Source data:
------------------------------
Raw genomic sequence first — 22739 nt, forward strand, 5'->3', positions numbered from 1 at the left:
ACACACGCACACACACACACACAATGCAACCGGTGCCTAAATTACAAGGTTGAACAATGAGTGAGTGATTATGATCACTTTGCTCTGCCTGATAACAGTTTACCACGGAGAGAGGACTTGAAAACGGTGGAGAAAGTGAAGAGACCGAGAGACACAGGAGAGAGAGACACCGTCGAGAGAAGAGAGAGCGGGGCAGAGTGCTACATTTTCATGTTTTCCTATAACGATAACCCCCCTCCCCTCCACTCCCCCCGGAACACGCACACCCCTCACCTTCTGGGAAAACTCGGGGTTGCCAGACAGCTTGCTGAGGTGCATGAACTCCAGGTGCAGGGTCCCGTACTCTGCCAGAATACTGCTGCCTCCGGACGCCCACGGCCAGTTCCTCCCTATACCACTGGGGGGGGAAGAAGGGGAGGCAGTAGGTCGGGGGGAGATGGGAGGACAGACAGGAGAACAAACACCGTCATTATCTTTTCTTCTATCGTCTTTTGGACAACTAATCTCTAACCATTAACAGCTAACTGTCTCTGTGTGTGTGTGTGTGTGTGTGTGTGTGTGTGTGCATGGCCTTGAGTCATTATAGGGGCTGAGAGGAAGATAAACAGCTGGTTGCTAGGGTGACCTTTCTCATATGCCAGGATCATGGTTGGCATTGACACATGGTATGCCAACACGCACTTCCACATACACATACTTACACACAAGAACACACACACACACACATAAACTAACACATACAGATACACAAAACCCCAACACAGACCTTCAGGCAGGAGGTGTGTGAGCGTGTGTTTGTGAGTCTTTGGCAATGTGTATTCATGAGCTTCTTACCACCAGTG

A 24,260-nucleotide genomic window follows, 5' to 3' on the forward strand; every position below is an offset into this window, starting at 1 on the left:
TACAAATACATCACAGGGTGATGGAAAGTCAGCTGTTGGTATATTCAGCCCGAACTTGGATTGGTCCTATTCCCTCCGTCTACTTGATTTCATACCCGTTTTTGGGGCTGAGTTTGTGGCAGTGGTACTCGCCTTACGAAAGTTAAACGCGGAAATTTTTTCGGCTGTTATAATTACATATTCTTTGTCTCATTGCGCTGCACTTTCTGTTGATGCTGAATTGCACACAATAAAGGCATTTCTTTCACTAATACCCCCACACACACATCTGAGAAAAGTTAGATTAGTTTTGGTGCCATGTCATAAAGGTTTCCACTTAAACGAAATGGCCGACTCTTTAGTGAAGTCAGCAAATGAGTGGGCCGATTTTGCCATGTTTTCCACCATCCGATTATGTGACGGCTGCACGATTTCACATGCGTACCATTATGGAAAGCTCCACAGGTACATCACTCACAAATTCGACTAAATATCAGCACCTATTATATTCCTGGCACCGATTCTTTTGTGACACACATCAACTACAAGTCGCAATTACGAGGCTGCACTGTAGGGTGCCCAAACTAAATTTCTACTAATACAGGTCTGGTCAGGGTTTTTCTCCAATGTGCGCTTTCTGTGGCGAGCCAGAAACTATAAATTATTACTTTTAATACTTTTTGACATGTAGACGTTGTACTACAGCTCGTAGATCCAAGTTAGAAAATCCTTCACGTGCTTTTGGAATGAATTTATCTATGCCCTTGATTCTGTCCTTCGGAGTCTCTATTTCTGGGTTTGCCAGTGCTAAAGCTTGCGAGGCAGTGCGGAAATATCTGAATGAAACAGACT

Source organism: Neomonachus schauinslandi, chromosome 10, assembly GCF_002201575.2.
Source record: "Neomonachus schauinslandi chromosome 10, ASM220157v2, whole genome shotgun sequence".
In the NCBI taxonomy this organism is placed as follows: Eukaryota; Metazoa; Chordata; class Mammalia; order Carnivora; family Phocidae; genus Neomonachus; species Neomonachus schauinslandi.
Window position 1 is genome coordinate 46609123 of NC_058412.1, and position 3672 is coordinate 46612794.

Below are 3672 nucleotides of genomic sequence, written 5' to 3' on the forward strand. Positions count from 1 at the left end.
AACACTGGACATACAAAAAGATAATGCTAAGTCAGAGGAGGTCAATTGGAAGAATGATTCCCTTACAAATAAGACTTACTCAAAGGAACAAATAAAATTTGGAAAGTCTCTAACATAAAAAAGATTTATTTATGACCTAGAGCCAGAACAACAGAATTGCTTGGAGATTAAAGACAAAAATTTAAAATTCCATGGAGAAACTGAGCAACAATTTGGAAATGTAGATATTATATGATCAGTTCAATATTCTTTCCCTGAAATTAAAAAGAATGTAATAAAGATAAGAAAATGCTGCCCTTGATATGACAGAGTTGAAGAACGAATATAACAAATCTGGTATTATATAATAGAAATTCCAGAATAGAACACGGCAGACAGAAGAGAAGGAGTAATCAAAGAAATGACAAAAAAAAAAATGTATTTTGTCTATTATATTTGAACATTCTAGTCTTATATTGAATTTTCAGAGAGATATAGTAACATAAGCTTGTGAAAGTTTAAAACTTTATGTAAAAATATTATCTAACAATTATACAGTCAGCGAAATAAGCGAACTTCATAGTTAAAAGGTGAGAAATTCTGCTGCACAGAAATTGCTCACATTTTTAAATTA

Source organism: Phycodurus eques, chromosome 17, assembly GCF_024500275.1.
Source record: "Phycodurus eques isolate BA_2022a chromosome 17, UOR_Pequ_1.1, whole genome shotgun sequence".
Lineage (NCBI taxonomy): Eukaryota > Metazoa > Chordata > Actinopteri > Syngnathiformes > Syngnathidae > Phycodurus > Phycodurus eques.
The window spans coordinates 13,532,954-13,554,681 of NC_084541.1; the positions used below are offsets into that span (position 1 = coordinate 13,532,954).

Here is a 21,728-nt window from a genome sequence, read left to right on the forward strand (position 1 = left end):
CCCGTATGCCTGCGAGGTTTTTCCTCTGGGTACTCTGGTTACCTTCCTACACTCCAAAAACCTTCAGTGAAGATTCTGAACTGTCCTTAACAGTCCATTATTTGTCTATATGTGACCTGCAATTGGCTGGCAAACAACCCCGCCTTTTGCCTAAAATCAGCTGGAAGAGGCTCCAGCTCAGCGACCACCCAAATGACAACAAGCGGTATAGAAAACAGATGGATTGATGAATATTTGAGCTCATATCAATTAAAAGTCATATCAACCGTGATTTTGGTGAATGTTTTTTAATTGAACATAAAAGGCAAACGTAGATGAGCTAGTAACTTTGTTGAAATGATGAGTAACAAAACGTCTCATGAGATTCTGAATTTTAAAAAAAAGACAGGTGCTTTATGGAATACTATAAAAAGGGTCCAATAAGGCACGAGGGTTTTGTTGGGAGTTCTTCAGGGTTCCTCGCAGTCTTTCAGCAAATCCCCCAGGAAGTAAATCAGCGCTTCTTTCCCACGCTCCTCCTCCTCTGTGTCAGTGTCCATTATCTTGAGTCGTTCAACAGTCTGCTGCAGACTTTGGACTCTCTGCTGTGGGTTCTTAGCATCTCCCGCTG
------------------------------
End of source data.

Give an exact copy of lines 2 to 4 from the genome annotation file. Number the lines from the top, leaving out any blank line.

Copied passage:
ACACACGCACACACACACACACAATGCAACCGGTGCCTAAATTACAAGGTTGAACAATGAGTGAGTGATTATGATCACTTTGCTCTGCCTGATAACAGTTTACCACGGAGAGAGGACTTGAAAACGGTGGAGAAAGTGAAGAGACCGAGAGACACAGGAGAGAGAGACACCGTCGAGAGAAGAGAGAGCGGGGCAGAGTGCTACATTTTCATGTTTTCCTATAACGATAACCCCCCTCCCCTCCACTCCCCCCGGAACACGCACACCCCTCACCTTCTGGGAAAACTCGGGGTTGCCAGACAGCTTGCTGAGGTGCATGAACTCCAGGTGCAGGGTCCCGTACTCTGCCAGAATACTGCTGCCTCCGGACGCCCACGGCCAGTTCCTCCCTATACCACTGGGGGGGGAAGAAGGGGAGGCAGTAGGTCGGGGGGAGATGGGAGGACAGACAGGAGAACAAACACCGTCATTATCTTTTCTTCTATCGTCTTTTGGACAACTAATCTCTAACCATTAACAGCTAACTGTCTCTGTGTGTGTGTGTGTGTGTGTGTGTGTGTGTGTGCATGGCCTTGAGTCATTATAGGGGCTGAGAGGAAGATAAACAGCTGGTTGCTAGGGTGACCTTTCTCATATGCCAGGATCATGGTTGGCATTGACACATGGTATGCCAACACGCACTTCCACATACACATACTTACACACAAGAACACACACACACACACATAAACTAACACATACAGATACACAAAACCCCAACACAGACCTTCAGGCAGGAGGTGTGTGAGCGTGTGTTTGTGAGTCTTTGGCAATGTGTATTCATGAGCTTCTTACCACCAGTG

A 24,260-nucleotide genomic window follows, 5' to 3' on the forward strand; every position below is an offset into this window, starting at 1 on the left:
TACAAATACATCACAGGGTGATGGAAAGTCAGCTGTTGGTATATTCAGCCCGAACTTGGATTGGTCCTATTCCCTCCGTCTACTTGATTTCATACCCGTTTTTGGGGCTGAGTTTGTGGCAGTGGTACTCGCCTTACGAAAGTTAAACGCGGAAATTTTTTCGGCTGTTATAATTACATATTCTTTGTCTCATTGCGCTGCACTTTCTGTTGATGCTGAATTGCACACAATAAAGGCATTTCTTTCACTAATACCCCCACACACACATCTGAGAAAAGTTAGATTAGTTTTGGTGCCATGTCATAAAGGTTTCCACTTAAACGAAATGGCCGACTCTTTAGTGAAGTCAGCAAATGAGTGGGCCGATTTTGCCATGTTTTCCACCATCCGATTATGTGACGGCTGCACGATTTCACATGCGTACCATTATGGAAAGCTCCACAGGTACATCACTCACAAATTCGACTAAATATCAGCACCTATTATATTCCTGGCACCGATTCTTTTGTGACACACATCAACTACAAGTCGCAATTACGAGGCTGCACTGTAGGGTGCCCAAACTAAATTTCTACTAATACAGGTCTGGTCAGGGTTTTTCTCCAATGTGCGCTTTCTGTGGCGAGCCAGAAACTATAAATTATTACTTTTAATACTTTTTGACATGTAGACGTTGTACTACAGCTCGTAGATCCAAGTTAGAAAATCCTTCACGTGCTTTTGGAATGAATTTATCTATGCCCTTGATTCTGTCCTTCGGAGTCTCTATTTCTGGGTTTGCCAGTGCTAAAGCTTGCGAGGCAGTGCGGAAATATCTGAATGAAACAGACT